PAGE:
Covell Meyskens uses his blog to show what life was like under Mao. (Interview)

Historians in the News
tags: China, Mao



Covell Meyskens is a historian of modern China at the Naval Postgraduate School, an educational institution in California mainly aimed at active-duty military officers. He is working on a book about the Third Front, the gargantuan defense project China began in 1964 to build an industrial base in its interior, far from the more vulnerable coastal region. He also runs the photo blog “Everyday Life in Mao’s China,” a website with more than 5,000 photos and paintings depicting life in China during the first decades of Communist rule.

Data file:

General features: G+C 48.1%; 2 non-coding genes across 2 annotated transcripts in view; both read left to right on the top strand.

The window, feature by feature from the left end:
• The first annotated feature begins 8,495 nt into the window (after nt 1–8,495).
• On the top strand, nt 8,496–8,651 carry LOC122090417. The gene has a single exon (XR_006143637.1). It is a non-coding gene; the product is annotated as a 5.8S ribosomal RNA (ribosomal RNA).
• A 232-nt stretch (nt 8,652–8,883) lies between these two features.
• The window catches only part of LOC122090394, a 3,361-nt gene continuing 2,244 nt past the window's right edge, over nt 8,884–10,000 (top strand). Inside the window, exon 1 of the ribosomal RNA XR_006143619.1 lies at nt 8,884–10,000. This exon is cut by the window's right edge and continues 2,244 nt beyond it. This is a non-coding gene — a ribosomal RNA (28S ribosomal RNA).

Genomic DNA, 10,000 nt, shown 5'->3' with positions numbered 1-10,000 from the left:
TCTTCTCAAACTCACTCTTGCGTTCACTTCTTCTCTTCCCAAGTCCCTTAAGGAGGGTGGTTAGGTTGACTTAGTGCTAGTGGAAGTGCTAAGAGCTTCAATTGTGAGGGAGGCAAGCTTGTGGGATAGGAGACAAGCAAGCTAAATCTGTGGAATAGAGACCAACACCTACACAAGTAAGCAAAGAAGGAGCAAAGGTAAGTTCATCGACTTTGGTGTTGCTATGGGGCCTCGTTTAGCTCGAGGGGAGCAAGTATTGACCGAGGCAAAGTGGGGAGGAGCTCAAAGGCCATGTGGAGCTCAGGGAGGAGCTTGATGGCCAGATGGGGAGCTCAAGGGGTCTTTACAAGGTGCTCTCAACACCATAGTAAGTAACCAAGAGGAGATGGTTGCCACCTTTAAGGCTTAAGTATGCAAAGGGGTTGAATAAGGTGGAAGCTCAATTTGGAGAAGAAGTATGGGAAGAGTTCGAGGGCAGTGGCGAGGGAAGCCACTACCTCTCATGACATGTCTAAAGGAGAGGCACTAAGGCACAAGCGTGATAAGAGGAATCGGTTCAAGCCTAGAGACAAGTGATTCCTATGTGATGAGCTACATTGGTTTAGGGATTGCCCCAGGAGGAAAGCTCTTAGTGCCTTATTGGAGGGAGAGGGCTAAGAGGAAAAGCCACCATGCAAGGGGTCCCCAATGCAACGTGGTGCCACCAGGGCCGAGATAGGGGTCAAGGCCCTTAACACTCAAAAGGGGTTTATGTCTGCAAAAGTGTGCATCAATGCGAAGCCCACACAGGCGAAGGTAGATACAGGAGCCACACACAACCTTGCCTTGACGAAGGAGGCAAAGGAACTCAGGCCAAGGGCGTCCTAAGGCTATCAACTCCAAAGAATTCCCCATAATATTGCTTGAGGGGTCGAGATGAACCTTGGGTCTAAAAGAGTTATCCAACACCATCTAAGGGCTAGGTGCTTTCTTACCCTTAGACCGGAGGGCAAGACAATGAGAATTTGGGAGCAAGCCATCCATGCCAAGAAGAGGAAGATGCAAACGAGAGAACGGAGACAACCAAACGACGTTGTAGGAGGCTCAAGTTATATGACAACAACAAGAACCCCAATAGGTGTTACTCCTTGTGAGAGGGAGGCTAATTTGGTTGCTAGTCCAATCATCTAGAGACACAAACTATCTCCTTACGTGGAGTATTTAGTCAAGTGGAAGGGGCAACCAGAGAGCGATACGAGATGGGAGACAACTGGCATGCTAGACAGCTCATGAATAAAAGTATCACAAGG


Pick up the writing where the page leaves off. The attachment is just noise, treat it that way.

In an interview, Professor Meyskens discussed his blog, stereotyped views of the Maoist era and whether Mao Zedong’s rule really was totalitarian.

What interested you in the Third Front?

I wanted to work on Cold War China and industrial development. The Third Front was Maoist China’s largest industrial project, bigger than the two nearest competitors — the First Five-Year Plan and Great Leap Forward — combined. The C.C.P. [Chinese Communist Party] invested over 200 billion renminbi [$30 billion] in it, and yet there is not one book that analyzes it, except for my upcoming monograph. ...




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